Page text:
Reference: Abnormal Uterine Bleeding: A Review
To obtain a better understanding of the classification system, it is important to understand the science behind it. There are three basic components to having a period: the brain, the ovary, and the uterus and all have to work correctly with each other. Below is what can occur when the respective categories do not work well.
Brain dysfunctions include hypothalamic and pituitary problems.
- Stress, both physical and emotional.
- Inadequate body fat (as in some professional athletes).
- Excess body fat.
- Eating disorders.
- Serious illness of another nature.
- Certain drugs, including some steroids and hormones.
- Other alterations with your endocrine system, such as hyperthyroid disease.
- Brain injury or malformation.
- Primary Unspecified Dysfunction, which is one of the most common causes for anovulation (failure to ovulate) and is frequently not understood.
Some of the reasons an ovary might not ovulate are as follows:
- Abnormally developed ovaries.
- Polycystic ovarian syndrome (also called PCO or PCOS).
- Ovarian cysts (but not all cysts, not all the time).
- Extensive pelvic adhesions.
- Tumors and cancer.
- Other disorders of the function of the ovarian follicle and corpus luteum.
Even when the brain and ovaries are working normally, it is possible for a problem in the uterus to cause abnormal bleeding.
Some of these problems are:
- Uterine malformation.
- Scars (such as the uterine scar after a C-section).
- Cervical stenosis (narrowing).
- Oral hormones.
Endometriosis and Abnormal Bleeding
Endometriosis does not itself cause the uterus to bleed abnormally. More specifically, it does not cause the brain, ovary, or uterus to malfunction. However, it does create problems, which can, in turn, affect any of those areas. Therefore, when a woman with endometriosis has abnormal bleeding, indirect effects of the endo have to be ascertained and possible reasons for it.Some examples of abnormal uterine bleeding caused indirectly by endometriosis are:
- Ovarian endometriomas (chocolate cysts) can get large enough to put so much pressure on the rest of the ovary that it is not able to respond to stimulation, or is not able to complete the ovulation process. This then leads to abnormal hormone production and possible bleeding abnormalities.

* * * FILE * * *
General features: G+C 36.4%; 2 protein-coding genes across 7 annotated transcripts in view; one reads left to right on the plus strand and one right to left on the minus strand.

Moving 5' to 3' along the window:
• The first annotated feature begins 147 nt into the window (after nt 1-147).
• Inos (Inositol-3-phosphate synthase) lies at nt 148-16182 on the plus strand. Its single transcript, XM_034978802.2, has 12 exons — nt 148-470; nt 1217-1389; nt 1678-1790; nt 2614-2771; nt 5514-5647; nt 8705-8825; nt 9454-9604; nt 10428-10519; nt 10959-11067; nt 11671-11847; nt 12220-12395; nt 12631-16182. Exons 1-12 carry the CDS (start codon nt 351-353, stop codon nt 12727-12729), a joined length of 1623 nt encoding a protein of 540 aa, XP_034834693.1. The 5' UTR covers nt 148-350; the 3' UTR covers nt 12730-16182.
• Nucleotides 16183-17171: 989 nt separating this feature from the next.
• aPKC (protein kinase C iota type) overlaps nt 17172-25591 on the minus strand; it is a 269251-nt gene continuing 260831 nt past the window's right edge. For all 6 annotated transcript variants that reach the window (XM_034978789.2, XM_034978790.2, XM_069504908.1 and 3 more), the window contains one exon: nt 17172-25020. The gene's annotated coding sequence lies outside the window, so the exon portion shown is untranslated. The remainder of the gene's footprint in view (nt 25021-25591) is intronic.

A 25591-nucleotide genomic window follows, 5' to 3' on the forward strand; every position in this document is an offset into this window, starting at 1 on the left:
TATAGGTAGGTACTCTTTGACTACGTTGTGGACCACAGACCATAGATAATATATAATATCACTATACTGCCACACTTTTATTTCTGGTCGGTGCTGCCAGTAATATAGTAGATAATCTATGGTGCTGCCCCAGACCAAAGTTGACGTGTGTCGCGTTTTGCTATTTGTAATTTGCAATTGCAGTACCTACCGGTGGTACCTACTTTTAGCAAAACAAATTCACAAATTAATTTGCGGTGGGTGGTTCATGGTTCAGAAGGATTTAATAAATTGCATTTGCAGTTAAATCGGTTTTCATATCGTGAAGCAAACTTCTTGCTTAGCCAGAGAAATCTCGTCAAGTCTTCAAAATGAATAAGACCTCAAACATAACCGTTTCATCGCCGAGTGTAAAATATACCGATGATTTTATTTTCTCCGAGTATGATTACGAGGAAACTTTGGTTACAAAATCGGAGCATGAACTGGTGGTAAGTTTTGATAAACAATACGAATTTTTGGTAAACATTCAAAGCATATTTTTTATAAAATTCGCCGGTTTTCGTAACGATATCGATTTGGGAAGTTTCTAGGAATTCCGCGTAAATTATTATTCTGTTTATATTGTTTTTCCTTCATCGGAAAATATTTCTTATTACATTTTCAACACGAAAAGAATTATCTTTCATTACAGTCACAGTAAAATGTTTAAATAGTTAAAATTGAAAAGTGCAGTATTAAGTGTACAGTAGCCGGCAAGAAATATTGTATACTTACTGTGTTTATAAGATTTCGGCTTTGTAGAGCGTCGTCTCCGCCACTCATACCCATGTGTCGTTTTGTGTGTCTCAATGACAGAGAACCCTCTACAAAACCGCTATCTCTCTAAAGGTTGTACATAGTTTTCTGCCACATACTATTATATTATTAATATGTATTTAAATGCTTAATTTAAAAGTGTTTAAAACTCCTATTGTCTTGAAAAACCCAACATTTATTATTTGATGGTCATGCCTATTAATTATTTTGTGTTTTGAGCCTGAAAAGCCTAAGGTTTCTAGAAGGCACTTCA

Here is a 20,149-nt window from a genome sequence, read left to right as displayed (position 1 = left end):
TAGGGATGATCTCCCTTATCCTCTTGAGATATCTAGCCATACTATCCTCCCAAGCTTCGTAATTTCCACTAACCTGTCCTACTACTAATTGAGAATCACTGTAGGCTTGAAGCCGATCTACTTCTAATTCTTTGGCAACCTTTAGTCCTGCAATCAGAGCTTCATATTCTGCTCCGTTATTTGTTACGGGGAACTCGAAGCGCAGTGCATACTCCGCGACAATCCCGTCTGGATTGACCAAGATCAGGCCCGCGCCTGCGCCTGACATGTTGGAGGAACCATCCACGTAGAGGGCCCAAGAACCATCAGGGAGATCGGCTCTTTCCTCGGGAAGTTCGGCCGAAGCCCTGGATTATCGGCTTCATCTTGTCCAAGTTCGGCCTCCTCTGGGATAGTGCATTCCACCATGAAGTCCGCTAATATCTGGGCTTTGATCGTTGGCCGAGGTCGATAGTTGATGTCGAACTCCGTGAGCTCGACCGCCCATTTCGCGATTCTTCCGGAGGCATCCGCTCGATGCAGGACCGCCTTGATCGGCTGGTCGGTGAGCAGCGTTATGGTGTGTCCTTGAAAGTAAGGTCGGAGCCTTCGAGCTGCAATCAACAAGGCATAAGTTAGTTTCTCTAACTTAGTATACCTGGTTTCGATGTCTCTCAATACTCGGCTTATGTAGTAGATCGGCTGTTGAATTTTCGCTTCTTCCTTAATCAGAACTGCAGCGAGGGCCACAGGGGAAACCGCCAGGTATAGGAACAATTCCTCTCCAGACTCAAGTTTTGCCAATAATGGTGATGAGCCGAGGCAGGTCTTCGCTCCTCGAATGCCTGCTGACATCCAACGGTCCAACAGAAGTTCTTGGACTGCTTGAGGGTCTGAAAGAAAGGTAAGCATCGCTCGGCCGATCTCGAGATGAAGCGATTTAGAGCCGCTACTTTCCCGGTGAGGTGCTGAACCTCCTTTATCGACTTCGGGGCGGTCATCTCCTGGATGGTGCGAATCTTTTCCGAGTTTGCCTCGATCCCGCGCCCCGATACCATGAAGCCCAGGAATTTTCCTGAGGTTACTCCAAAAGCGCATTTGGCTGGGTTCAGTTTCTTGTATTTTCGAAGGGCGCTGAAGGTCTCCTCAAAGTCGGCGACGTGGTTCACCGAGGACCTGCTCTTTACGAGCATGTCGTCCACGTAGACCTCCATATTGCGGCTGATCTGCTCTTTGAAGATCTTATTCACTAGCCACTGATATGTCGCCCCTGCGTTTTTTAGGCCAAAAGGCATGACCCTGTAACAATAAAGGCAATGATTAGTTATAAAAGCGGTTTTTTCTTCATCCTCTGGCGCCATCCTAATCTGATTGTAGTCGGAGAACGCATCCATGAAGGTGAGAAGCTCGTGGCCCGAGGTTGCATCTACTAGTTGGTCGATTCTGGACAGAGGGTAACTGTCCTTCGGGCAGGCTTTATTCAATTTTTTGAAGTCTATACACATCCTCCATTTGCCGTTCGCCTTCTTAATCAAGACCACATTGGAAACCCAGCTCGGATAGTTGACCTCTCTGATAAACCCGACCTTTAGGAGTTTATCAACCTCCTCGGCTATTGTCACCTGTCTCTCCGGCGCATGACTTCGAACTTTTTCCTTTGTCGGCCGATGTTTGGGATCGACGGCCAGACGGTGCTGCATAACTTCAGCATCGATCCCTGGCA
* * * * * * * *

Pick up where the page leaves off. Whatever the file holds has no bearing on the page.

- Ovaries can become encased by adhesions due to endometriosis. The endo irritates the tissues it’s on, and the adhesion forms as your body attempts to wall off the offending area. When the ovary is entrapped this way, cysts can form and abnormal hormone production can result.
- Many of the medical treatments for endometriosis have as their purpose the modification of your hormones. The response to these drugs is quite variable. Abnormal bleeding is very common with Depo-provera. Lupron, Synarel and Danocrine can all cause abnormal bleeding by interfering with normal ovarian hormone production.
- Hypothalamic-induced abnormalities may occur when the pain of endo causes the patient extreme stress and anxiety. Some patients lose significant amounts of weight because of nausea and other gastrointestinal symptoms.
- Many patients on drug therapy do not get the expected amounts of hormone administration due to malabsorption of the drug from their gastrointestinal tract. Pain, stress, and other medications (especially pain meds, laxatives, and anti-depressants) can affect how well or poorly the drug is absorbed. The entire drug must be properly absorbed for the blood levels to reach the desired state. Poor absorption thus creates inconsistent responses to the therapy.
The end result is that many women with endometriosis do have abnormal bleeding. The doctor must evaluate each patient individually to look for the influence of endometriosis on the above-mentioned factors, and also bleeding that has causes totally independent of the endometriosis.
When all the endometriosis is completely removed, many patients will see their bleeding patterns restored to what is normal for them. Others (whose bleeding problem has nothing to do with endometriosis) may not see change.
It is important to realize that women who have excision often have an interval of abnormal bleeding afterwards. This may be because the manipulator used inside the uterine cavity to move it during surgery can irritate the endometrium. If the ovaries also required surgery, the return to normal function can take 2-3 months. This can also cause an interval of abnormal bleeding post-op.